Scientist Commits Suicide After Research Scandal

Yoshiki Sasai advised senior researcher whose stem cell breakthrough was retracted

By Shelley Hazen,  Newser Staff

Posted Aug 5, 2014 7:47 AM CDT

(Newser) – Respected stem cell expert Yoshiki Sasai, who was connected to a scandal accusing a researcher he advised of falsifying a stem cell breakthrough, was found dead today of an apparent suicide. Sasai, who told the Wall Street Journal in April he was "overwhelmed with shame" over the scandal, was found hanging from a stairway handrail at a research facility at the Riken Center for Developmental Biology in Kobe where he’d served as deputy director. Though a Riken spokesman won't speculate as to whether the scandal is to blame, colleagues tell the Japan Times Sasai had been hospitalized and received counseling since the news broke, and a Riken official says he seemed "both physically and mentally exhausted" recently. An internal investigation had cleared Sasai of misconduct, but determined he was accountable for not catching Haruko Obokata’s mistakes.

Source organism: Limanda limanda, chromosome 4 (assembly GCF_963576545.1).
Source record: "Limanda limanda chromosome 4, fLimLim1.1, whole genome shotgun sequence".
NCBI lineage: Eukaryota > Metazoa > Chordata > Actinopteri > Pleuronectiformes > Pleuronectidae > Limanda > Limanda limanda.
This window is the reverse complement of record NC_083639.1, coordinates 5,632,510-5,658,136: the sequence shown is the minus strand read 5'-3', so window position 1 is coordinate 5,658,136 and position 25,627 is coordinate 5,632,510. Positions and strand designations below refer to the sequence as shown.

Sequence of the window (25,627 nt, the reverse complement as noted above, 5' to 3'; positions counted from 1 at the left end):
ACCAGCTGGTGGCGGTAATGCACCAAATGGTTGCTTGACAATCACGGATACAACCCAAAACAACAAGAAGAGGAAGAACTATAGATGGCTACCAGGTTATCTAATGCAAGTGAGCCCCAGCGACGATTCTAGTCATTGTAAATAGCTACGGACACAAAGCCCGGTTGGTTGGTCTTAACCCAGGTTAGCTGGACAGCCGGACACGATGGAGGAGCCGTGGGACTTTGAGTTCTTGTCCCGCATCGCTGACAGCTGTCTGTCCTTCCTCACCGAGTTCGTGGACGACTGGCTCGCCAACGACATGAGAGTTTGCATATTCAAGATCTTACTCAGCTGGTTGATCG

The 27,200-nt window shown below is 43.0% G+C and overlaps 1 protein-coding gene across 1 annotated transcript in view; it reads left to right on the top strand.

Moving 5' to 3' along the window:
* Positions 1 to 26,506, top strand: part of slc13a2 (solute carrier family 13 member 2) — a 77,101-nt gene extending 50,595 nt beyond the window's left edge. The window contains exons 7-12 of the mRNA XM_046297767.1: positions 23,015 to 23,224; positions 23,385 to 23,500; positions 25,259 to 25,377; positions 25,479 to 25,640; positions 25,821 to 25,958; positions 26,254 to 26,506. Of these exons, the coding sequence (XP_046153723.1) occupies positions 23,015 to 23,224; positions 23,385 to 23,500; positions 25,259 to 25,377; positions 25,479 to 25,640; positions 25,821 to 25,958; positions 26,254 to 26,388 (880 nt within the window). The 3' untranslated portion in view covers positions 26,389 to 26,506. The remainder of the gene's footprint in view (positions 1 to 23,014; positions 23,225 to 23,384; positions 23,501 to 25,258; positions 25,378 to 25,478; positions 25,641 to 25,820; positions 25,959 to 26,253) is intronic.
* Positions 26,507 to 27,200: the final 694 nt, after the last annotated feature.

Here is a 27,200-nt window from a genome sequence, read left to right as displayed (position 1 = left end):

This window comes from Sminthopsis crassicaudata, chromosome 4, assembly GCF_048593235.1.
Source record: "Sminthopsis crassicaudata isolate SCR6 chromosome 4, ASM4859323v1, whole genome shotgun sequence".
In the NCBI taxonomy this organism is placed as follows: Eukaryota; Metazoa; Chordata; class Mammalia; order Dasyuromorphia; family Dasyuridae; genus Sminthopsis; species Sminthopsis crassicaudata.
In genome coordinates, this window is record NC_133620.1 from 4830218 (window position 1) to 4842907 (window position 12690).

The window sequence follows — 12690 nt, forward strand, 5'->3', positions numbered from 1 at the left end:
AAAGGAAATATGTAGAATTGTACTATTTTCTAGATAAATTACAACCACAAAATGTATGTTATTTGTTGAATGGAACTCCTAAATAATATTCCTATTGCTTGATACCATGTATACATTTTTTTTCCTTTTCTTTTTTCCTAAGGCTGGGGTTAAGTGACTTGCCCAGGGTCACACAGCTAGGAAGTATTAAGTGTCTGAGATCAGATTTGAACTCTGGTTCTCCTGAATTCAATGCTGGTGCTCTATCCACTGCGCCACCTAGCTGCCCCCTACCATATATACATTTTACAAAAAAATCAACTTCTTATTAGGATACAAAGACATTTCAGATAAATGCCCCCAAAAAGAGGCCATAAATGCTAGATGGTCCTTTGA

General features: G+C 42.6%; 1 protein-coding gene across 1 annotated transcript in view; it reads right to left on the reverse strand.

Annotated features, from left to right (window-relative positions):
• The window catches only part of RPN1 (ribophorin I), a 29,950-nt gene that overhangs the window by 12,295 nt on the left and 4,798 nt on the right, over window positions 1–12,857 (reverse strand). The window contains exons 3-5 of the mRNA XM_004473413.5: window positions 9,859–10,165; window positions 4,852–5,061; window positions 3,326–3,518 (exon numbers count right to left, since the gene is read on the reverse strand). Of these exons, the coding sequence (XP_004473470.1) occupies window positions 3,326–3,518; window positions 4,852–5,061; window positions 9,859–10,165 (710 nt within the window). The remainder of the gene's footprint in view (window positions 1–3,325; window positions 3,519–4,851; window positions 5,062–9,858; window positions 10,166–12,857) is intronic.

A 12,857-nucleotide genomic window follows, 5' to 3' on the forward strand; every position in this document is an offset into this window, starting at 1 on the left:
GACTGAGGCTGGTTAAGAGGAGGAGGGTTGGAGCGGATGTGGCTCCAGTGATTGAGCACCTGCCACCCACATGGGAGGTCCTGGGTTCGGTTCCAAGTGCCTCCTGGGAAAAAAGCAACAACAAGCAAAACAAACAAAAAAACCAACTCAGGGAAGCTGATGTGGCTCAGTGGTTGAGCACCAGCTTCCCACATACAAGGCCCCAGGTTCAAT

Sasai, 52, left at least three letters behind, each addressed to Obokata, Riken officials, and colleagues, reports the AP; he also left two apparent suicide notes on his secretary’s desk. Meanwhile, Obokata is trying to replicate results of the renounced study under video surveillance, according to the Washington Post. Sasai had advised Obokata and checked over her research papers—both retracted from Nature in July after being published in January—which had supposedly shown that stem cells could be made by exposing regular cells to acid. In April, Sasai wrote of his deep shame for failing as Obokata’s mentor. The president of Riken says Sasai was "invaluable to the global scientific community," and a government spokesperson lauded him for contributing significant research in regenerative medicine.

In this January 28, 2014 photo, Yoshiki Sasai, right, deputy chief of the RIKEN Center for Developmental Biology and biologist Haruko Obokata, a unit team leader of the RIKEN Center for Developmental Biology (CDB), left, pose for photos after they talked about STAP, known as stimulus-triggered acquisition of pluripotency, in...
In this January 28, 2014 photo, Yoshiki Sasai, right, deputy chief of the RIKEN Center for Developmental Biology and biologist Haruko Obokata, a unit team leader of the RIKEN Center for Developmental...   (AP Photo/Kyodo News)
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